I recently read about the new dams planned for the lower Mekong and the expected impacts on the people who rely on this river. It is an interesting case study that on one hand is responding to the global need for low carbon electricity, but on the other will have significant local economic, social and environmental consequences.
The lower Mekong flows through Laos, Thailand, Cambodia and Vietnam. Combined, eleven major hydropower dams have been proposed on the main stem of the river in these four countries, and a further eight are being constructed in China. The proposed dams will change the system’s natural hydrology and block the migration of freshwater fish, which will in turn reduce fish breeding.
Australian National University (ANU) has undertaken research into the impacts of these dams. Their work indicates that fish populations will fall somewhere between 16 and 42 per cent (depending on how many dams are built). Given there are around 60 million people who live in these countries and whose main source of protein is freshwater fish, you can start to see the problem. To give some perspective on the importance of fish, in Australia we each on average consume 6 kg of fish annually; in the lower Mekong the average is 33.7 kg per person per year. In addition to the loss of protein, around 54 per cent of all riverbank gardens along the Mekong would be lost to inundation.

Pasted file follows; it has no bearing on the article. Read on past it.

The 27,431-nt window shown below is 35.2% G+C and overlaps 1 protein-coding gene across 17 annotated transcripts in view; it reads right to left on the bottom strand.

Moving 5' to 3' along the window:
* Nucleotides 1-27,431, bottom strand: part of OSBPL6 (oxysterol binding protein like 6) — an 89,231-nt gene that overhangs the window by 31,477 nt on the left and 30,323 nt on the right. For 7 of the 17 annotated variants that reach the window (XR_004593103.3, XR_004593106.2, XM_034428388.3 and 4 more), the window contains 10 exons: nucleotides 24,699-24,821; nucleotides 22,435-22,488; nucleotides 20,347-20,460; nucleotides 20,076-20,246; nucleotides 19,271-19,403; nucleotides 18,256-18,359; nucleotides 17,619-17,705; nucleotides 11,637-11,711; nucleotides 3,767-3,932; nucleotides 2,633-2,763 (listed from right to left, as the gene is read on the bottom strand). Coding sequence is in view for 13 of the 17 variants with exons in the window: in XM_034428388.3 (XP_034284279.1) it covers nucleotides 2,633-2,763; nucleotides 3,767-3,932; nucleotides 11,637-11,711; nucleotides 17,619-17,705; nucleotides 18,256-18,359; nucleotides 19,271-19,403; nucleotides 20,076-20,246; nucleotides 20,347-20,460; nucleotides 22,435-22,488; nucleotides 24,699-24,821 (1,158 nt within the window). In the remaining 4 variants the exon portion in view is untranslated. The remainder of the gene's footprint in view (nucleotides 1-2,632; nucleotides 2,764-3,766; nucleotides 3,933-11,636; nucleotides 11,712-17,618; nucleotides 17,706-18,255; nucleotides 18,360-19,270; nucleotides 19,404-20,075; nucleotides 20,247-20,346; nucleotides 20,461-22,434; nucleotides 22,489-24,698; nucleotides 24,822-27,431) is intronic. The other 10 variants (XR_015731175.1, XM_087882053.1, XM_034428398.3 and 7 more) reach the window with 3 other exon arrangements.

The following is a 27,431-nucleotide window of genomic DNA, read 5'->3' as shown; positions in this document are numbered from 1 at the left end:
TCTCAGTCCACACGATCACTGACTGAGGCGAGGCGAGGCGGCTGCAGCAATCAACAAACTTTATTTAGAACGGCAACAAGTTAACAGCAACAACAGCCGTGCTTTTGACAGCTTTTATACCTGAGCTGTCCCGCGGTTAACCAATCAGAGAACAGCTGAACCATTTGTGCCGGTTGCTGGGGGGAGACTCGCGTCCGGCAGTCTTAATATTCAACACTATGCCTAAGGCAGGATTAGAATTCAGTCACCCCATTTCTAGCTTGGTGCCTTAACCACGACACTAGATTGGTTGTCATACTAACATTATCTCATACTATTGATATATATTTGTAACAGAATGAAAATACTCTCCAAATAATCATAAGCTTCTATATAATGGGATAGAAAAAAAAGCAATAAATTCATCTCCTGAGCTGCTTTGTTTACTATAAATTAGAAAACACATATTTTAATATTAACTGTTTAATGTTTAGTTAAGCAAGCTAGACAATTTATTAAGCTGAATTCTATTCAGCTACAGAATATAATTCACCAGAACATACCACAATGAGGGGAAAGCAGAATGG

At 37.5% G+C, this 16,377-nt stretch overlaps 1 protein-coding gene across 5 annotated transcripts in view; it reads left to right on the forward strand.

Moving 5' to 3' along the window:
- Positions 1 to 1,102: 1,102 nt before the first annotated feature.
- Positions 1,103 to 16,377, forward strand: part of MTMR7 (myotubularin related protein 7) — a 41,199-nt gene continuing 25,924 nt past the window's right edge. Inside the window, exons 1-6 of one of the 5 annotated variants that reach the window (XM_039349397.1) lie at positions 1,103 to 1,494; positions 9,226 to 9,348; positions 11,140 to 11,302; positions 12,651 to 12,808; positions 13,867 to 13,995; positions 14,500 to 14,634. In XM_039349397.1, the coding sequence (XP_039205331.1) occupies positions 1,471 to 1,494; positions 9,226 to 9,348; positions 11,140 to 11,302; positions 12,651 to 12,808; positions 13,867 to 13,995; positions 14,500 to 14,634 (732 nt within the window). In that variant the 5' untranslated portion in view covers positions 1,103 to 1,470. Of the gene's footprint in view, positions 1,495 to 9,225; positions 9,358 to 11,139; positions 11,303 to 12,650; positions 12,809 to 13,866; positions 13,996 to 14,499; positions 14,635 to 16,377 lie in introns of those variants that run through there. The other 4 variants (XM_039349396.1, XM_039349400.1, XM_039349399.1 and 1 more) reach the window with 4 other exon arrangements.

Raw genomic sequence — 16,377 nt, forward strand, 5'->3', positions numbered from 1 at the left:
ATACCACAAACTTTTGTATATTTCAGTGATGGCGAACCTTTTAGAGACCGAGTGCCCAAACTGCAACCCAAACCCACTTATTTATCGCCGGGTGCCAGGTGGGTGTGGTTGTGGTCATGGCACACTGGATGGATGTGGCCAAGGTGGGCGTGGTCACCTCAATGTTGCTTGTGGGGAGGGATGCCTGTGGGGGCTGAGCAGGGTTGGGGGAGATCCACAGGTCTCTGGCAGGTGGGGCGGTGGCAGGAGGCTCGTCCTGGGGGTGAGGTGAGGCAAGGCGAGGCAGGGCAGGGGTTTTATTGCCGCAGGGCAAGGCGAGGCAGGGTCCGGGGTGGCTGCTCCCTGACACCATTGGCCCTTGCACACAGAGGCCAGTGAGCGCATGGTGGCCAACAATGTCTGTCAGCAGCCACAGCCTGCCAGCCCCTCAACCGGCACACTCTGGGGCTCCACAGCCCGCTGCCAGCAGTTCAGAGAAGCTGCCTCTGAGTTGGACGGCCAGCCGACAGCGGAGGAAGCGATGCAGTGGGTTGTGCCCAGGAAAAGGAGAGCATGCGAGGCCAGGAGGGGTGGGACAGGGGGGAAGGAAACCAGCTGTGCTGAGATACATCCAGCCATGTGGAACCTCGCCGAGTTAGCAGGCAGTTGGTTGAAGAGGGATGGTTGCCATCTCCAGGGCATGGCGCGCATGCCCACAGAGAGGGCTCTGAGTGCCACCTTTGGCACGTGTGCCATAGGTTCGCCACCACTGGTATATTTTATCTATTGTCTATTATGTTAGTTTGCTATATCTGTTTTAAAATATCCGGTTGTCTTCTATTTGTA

The social and economic impact will be felt primarily by the rural communities who depend on fishing and farming, and raises the broader question of how the protein source is to be replaced. One likely answer is through the consumption of domestic livestock, but the ANU research suggests the additional land required to accommodate such an industry ranges from 7,080 to 24,188 km2 and that the best agricultural land will be flooded by the dams (estimated to be around 1,300 km2). Where does the extra land come from – forested areas?
I think this is a good example of how the global push to lower carbon electricity can deliver unintended consequences and I wonder how these low income farmers can possibly compete with the major power companies and the politics at play. I did see that Oxfam appears to be quite involved in this issue. If you are interested in learning more about the social considerations visit Oxfam
Locals depend on the Mekong for fishing and transport